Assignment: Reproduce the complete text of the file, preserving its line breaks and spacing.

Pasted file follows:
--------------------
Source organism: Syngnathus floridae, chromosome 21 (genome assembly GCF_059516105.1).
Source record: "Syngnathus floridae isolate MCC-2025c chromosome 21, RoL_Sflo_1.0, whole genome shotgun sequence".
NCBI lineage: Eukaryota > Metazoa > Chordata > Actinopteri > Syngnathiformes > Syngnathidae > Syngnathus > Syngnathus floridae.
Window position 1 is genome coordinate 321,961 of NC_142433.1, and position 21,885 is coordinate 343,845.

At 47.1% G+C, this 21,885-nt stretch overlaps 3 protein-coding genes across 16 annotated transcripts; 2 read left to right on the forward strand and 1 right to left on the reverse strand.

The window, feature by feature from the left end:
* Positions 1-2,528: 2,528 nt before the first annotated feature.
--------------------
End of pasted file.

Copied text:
Source organism: Syngnathus floridae, chromosome 21 (genome assembly GCF_059516105.1).
Source record: "Syngnathus floridae isolate MCC-2025c chromosome 21, RoL_Sflo_1.0, whole genome shotgun sequence".
NCBI lineage: Eukaryota > Metazoa > Chordata > Actinopteri > Syngnathiformes > Syngnathidae > Syngnathus > Syngnathus floridae.
Window position 1 is genome coordinate 321,961 of NC_142433.1, and position 21,885 is coordinate 343,845.

At 47.1% G+C, this 21,885-nt stretch overlaps 3 protein-coding genes across 16 annotated transcripts; 2 read left to right on the forward strand and 1 right to left on the reverse strand.

The window, feature by feature from the left end:
* Positions 1-2,528: 2,528 nt before the first annotated feature.